Cubs

Cubs will be forced out of their comfort zone

683506.png

Cubs will be forced out of their comfort zone

MESA, Ariz. Alfonso Soriano had nearly lost track: This is what? Number three?

Soriano had a smile on his face he usually does but hes on his third manager since signing that 136 million contract, a different one in each of the last three years.

Whether its Soriano expecting everyone to give 100 percent now, or chairman Tom Ricketts saying people are working a little harder, its not difficult to read between the lines.

This offseason blew up nearly every assumption you could make about the Cubs organization. Ricketts found his voice as an owner and hired Theo Epstein to run baseball operations.

Epstein didnt look for a celebrity manager and hired Dale Sveum, who doesnt seem to care at all about the television cameras. The Cubs could sit on the sidelines while Albert Pujols and Prince Fielder got their megadeals and hand the first-base job to a Pacific Coast League MVP (Bryan LaHair).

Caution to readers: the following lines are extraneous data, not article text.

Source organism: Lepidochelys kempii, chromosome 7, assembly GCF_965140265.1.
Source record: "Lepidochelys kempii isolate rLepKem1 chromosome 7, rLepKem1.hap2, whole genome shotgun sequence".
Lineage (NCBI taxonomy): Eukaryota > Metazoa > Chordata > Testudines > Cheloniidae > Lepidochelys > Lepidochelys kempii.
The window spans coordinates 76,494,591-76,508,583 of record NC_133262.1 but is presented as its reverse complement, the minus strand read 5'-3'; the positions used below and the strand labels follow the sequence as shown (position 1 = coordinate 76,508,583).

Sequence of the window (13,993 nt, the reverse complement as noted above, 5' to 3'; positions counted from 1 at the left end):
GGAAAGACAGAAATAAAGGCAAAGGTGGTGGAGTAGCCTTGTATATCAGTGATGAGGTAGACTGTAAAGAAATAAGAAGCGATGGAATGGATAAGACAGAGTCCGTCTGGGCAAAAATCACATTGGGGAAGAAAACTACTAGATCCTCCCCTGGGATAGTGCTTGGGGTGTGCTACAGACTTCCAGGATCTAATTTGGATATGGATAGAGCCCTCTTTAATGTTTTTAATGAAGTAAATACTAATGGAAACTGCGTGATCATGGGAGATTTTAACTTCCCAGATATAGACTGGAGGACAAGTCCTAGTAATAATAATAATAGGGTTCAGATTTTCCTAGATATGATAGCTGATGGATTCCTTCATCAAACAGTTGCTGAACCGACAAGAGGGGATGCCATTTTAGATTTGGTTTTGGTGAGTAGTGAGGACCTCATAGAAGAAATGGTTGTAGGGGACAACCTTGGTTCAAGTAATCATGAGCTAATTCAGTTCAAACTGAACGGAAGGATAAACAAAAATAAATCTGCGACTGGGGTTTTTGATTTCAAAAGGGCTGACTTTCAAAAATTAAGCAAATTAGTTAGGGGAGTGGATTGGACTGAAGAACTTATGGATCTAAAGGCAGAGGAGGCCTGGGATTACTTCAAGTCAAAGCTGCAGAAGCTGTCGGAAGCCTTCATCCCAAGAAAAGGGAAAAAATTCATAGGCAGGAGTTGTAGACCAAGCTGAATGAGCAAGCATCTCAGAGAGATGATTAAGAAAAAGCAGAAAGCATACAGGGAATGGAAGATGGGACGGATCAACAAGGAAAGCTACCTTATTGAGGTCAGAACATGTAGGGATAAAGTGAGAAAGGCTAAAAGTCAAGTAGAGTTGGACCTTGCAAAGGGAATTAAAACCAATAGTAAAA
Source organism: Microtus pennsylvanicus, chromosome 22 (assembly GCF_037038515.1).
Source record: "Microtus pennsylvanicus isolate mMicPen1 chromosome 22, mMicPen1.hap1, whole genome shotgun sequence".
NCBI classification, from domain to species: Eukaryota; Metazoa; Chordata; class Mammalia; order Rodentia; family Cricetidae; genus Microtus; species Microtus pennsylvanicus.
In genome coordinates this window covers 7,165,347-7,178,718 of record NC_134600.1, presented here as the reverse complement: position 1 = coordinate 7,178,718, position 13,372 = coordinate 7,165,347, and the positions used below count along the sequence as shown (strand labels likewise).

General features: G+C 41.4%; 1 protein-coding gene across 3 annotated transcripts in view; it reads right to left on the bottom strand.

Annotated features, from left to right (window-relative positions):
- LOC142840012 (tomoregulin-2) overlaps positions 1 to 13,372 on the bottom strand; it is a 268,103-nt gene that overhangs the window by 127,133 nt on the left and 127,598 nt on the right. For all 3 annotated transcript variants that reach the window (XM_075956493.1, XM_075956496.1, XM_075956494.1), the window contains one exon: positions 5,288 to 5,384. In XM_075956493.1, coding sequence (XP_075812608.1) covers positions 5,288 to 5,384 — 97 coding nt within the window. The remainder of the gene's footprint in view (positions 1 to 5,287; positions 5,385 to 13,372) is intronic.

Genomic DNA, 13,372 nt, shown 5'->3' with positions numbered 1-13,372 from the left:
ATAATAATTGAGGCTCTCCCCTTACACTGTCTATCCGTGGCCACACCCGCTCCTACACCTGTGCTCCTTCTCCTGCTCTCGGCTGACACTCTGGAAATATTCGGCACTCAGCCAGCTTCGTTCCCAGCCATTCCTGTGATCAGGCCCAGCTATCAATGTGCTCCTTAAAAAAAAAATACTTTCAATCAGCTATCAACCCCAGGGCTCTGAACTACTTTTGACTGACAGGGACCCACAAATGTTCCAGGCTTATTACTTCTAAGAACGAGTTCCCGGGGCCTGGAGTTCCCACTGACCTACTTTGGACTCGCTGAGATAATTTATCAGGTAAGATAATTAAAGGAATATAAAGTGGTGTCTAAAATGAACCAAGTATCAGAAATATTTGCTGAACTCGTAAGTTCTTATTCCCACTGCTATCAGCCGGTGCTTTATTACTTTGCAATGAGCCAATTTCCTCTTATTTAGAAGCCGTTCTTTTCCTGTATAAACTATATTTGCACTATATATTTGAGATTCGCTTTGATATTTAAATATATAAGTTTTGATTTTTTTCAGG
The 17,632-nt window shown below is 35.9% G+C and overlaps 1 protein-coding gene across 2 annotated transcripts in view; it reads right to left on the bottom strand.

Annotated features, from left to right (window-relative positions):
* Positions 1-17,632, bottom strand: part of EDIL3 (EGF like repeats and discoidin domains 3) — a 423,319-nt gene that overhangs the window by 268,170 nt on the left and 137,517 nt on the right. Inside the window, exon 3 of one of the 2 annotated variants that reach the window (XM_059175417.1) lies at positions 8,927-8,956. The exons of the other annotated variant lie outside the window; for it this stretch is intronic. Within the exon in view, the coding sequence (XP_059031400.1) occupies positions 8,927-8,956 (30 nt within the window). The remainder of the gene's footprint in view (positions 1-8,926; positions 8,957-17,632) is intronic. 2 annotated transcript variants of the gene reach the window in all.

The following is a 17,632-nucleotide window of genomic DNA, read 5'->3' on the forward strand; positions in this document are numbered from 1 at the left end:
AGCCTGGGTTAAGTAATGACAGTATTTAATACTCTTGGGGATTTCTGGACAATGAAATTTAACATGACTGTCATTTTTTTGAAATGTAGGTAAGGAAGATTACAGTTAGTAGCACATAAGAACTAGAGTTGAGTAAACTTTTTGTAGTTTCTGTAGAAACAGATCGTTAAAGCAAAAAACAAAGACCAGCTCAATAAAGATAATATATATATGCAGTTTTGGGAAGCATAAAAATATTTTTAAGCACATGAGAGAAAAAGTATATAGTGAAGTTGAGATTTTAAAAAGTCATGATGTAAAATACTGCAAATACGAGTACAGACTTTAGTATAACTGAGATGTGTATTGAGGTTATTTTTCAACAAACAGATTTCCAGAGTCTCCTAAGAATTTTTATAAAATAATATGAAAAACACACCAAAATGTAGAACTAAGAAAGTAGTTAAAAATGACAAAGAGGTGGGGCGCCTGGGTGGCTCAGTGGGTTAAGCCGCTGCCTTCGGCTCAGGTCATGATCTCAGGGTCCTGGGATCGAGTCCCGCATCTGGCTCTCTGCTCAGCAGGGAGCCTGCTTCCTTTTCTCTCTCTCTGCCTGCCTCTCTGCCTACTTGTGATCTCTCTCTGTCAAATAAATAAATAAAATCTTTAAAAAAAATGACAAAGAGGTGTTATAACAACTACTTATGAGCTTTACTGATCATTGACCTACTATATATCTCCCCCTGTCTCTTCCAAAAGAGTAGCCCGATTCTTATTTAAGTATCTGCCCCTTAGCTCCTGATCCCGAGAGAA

Carlos Zambrano and Milton Bradley arent taking up all the oxygen in the room. This front office traded away several top picks who were supposed to be part of the future (Andrew Cashner, Tyler Colvin, DJ LeMahieu), and wont be as loyal to certain veterans in the clubhouse.

The Cubs are starting over. Again.

Its a breath of fresh air, utility man Jeff Baker said. Sometimes I felt like there was a comfort zone people got in and guys never really got out of that comfort zone. I think a lot of guys are going to be more on edge, which I think is a good thing.